The Rocket was the only locomotive that completed the trials. It averaged 12 miles per hour (19 km/h) and achieved a top speed of 30 miles per hour (48 km/h)) hauling 13 tons, and was declared the winner of the £500 prize (equal to £43219 today). The Stephensons were given the contract to produce locomotives for the L&MR.
|Wikimedia Commons has media related to Rocket 150.|
In 1980 the Rocket 150 celebration was held to mark the 150th Anniversary of the trials.
A replica of Novelty was built for the event, which was also attended by replicas of Sans Pareil and Rocket (plus coach). citation needed][
The event was also attended by:
- Lion, at the time of Rocket 150 the oldest operable steam locomotive in existence
(The British-built US locomotive John Bull, seven years older, was steamed again in 1981)
- Flying Scotsman No. 4472
- LMS 4-6-0 Jubilee class No. 5690 Leander
- Sir Nigel Gresley No. 4498
- Green Arrow No. 4771
- GWR 0-6-0 No. 3205
- LMS Class 4 MT 2-6-0 No. 43106
- BR 92220 Evening Star, the last steam locomotive to be built by British Railways
- LMS 4-6-2 Princess Elizabeth No. 6201
Two Class 86 locomotives 86214 Sans Pareil and 86235 Novelty were painted in a variation of the Large Logo Rail Blue livery where the BR logo was replaced by Rocket 150 motif on a yellow background.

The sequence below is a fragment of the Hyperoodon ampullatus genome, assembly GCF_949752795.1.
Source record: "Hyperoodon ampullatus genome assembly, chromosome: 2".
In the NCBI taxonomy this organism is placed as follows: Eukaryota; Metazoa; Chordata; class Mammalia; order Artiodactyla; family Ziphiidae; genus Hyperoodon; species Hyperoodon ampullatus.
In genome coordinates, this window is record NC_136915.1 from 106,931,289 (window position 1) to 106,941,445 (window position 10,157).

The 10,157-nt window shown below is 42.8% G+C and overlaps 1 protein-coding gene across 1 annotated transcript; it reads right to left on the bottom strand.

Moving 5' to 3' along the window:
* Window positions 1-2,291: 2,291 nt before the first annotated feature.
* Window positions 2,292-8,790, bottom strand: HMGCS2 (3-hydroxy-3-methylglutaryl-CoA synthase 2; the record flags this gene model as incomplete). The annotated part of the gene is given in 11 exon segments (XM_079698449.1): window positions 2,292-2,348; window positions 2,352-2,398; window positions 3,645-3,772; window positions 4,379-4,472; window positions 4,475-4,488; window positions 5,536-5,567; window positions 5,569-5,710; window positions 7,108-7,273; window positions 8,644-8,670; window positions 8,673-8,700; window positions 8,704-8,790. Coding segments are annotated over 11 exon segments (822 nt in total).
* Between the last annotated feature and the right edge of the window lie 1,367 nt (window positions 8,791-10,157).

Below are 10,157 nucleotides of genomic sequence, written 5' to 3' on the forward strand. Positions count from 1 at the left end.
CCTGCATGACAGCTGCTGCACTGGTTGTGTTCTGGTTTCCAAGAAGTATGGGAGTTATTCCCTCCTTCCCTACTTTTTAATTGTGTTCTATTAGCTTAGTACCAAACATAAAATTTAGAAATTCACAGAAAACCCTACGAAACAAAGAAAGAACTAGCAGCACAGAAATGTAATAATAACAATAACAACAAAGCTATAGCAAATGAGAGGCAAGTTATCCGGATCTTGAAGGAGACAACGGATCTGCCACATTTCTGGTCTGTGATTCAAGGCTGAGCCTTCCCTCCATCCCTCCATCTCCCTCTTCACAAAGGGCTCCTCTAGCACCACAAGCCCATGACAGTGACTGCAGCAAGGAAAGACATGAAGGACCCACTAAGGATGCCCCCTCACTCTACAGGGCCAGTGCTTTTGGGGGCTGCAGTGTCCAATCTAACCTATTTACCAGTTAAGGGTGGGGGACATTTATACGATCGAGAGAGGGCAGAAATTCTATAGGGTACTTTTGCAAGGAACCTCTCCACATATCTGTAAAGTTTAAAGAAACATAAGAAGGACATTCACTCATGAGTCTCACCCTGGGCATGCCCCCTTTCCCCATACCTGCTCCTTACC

This article relies too much on references to primary sources. (March 2014) (Learn how and when to remove this template message)
In a recent (2002) restaging of the Rainhill Trials using replica engines, neither Sans Pareil (11 out of 20 runs) nor Novelty (10 out of 20 runs) completed the course. In calculating the speeds and fuel efficiencies, it was found that Rocket would still have won, as its relatively modern technology made it a much more reliable locomotive than the others. Novelty almost matched it in terms of efficiency, but its firebox design caused it to gradually slow to a halt due to a buildup of molten ash (called "clinker") cutting off the air supply. The restaged trials were run over the Llangollen Railway, Wales, and were the subject of a 2003 BBC Timewatch documentary.
This restaging should not be taken as accurate as there were major compromises made for television and because of the differences in crew experience, the fuel used, the modifications made to the replicas for modern safety rules, modern materials and construction methods, and following operating experience. Sensible comparisons were made between the engines only after calculations took into account the differences.
The replicas had major differences from the 1829 originals.
- Cleveland-Stevens, Edward Carnegie (1915). English Railways: Their Development and Their Relation to the State. Routledge.
- Wolmar, Christian (2007). Fire and Steam. London: Atlantic Books. p. 36. ISBN 1-84354-629-9.
- Stephenson, Robert; Locke, Joseph (February 1830). "Account of the Competition for Locomotive Engines". Written at Liverpool. Observations on the Comparative Merits of Locomotive and Fixed Engines as Applied to Railways (PDF). Philadelphia: Carey & Lea (published 1831). p. 107. Retrieved 30 August 2008.
- Hendrickson, III, Kenneth E. (25 November 2014). The Encyclopedia of the Industrial Revolution in World History. 3. Rowman & Littlefield.
- Wolmar, Fire and Steam, pp. 36-37
- Marsden, Colin (1981). Motive Power Recognition :1 - Locomotives. Shepperton: Ian Allan Ltd. p. 133. ISBN 0-7110-1109-5.
- Nixon, Les (1983). BR Colour Album. London: Jane's Publishing Company Limited. p. 11. ISBN 0-7106-0287-1.